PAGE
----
Monday, March 26, 2012

Edward Hopper

Edward Hopper
1882 - 1967
American Realist
C L I C K     T O     E N L A R G E

Picture:  1234 x 673 at 300 dpi  -  Ibiblio

Nighthawks is the painting of a diner in Greenwich Village the artist and his wife frequented.  Jo Hopper, Edward's wife, gave the painting its title.  Edward Hopper says the painting was for him about predators in the night.  Two Hemingway short stores were particular favorites of the artist and may have influenced the painting - The Killers and A Clean, Well-Lighted Place.

Picture:  1547 x 1200 at 300 dpi  -  Wallpaper Z

Automat was the cover of Time magazine in 1995 as illustration for its article on stress and depression in the 20th century.

Picture:  1184 x 695 at 300 dpi  -  Ibiblio

Edward Hopper referred to this type of native American architecture as hideous beauty.  He deliberately left people out of the picture to add to the sense of desolation.  The lighting softens its impact.

Picture:  1031 x 833 at 300 dpi  -  Ibiblio

Hopper uses light and shadow to create mood and saturated color to sharpen contrast.  

Museum of Modern Art
Picture:  1137 x 739 at 600 dpi  -  Ibiblio

Common, mundane scenes of American life are infused with a sense of anticipation.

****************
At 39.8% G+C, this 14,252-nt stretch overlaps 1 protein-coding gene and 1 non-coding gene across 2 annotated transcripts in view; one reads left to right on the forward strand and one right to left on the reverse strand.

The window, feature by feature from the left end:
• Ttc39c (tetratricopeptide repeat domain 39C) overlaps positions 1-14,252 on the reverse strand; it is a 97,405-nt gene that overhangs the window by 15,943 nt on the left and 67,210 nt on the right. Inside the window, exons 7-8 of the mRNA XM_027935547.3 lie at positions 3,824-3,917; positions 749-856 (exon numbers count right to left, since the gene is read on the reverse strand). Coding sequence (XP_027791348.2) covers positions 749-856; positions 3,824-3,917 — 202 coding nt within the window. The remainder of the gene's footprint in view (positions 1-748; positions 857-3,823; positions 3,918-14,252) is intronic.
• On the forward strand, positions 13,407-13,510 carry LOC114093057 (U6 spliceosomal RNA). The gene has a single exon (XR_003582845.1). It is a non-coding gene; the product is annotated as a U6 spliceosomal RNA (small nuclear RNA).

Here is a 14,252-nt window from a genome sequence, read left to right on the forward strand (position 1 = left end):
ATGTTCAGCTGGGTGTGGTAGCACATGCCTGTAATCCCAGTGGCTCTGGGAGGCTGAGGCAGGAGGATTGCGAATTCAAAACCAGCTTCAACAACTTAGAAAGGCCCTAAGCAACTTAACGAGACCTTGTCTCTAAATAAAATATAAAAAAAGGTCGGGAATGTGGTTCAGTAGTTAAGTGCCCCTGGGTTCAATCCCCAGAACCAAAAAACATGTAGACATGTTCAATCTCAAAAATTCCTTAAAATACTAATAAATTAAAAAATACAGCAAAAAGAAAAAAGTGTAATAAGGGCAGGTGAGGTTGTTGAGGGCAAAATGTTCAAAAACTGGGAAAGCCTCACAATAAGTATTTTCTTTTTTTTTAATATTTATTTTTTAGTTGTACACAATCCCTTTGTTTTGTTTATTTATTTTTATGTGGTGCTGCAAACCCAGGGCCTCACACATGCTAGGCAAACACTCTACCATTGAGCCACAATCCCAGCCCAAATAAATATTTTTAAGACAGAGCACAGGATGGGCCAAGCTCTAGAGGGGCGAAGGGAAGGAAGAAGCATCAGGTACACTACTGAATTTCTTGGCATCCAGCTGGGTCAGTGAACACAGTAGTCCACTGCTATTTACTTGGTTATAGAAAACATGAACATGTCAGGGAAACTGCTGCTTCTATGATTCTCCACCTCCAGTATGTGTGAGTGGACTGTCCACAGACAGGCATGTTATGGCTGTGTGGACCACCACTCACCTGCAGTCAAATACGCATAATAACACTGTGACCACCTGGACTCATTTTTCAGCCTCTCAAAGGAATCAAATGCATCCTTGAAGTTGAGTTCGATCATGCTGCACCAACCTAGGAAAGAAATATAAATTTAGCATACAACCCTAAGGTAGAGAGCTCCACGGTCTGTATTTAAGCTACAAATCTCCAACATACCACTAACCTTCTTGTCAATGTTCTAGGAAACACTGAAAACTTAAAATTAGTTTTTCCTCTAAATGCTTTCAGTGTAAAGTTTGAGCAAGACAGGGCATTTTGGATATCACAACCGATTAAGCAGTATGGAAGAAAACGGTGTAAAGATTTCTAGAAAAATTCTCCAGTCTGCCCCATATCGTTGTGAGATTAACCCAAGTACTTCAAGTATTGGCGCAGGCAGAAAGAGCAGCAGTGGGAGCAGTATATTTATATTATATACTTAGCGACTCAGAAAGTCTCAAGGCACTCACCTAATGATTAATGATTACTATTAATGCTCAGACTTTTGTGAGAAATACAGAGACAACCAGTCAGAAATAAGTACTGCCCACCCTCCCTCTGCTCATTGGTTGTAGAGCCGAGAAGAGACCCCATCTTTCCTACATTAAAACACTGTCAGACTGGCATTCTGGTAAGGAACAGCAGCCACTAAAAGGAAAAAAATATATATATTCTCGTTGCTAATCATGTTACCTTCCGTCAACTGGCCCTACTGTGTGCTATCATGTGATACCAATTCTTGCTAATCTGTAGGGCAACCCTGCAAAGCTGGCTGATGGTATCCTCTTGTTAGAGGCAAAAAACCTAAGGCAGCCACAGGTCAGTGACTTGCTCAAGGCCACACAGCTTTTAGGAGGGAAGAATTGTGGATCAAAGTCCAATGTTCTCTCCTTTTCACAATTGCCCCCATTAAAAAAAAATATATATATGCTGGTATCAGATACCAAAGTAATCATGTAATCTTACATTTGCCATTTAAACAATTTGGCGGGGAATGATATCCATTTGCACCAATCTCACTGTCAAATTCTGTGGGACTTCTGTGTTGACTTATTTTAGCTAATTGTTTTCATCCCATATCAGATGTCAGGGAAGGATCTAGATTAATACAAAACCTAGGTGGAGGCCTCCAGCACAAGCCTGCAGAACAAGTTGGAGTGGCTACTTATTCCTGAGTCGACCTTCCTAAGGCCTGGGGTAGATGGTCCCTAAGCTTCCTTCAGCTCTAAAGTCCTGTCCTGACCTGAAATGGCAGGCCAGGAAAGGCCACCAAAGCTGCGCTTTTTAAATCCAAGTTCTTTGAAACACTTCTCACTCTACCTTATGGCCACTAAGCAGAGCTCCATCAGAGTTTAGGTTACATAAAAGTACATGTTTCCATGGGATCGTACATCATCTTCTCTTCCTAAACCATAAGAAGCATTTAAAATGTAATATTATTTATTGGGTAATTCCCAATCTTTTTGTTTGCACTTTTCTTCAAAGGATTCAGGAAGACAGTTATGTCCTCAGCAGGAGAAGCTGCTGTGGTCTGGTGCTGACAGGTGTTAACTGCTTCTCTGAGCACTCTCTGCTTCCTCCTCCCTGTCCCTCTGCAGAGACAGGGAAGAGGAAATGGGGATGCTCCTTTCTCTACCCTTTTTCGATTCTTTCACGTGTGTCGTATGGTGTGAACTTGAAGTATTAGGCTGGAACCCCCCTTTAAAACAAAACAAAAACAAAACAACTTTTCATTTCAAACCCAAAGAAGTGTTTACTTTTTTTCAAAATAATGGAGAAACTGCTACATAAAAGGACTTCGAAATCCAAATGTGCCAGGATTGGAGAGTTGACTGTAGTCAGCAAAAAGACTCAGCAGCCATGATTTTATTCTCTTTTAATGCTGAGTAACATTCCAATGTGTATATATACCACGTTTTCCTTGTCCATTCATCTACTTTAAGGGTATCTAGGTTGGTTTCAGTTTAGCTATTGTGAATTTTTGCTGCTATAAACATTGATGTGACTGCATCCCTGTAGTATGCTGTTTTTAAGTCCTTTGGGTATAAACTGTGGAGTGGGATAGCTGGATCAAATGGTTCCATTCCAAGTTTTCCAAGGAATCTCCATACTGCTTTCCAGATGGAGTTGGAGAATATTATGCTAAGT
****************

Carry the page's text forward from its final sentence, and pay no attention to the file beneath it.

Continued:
Picture:  1134 x 682 at 300 dpi  -  Reproduced Fine Art

Shapes are simplified and details left out.  The mood of the woman subject is often ambiguous.

Private Collection
Picture:  1036 x 812 at 600 dpi  -  Ibiblio

Edward Hopper believed painting to be an outward expression of the artist's inner life.

1925 - 30
Picture:  810 x 1013 at 300 dpi  -  Ibiblio

The important qualities of art are mostly contributed by the subconscious, according to Hopper.  He felt the inner life of the human being was too vast and varied to be satisfied with expressions limited to abstraction.

Picture:  620 x 714 at 118 dpi  -  Passion for Paintings

Hopper was raised in a small town along the Hudson River in New York.  He was by nature introverted, stoic and fatalistic.  He wasn't one to be swept up by idealism.  There is a pervasive feeling among his paintings that despite the material advantages of the modern world the individual is left feeling isolated and insignificant.

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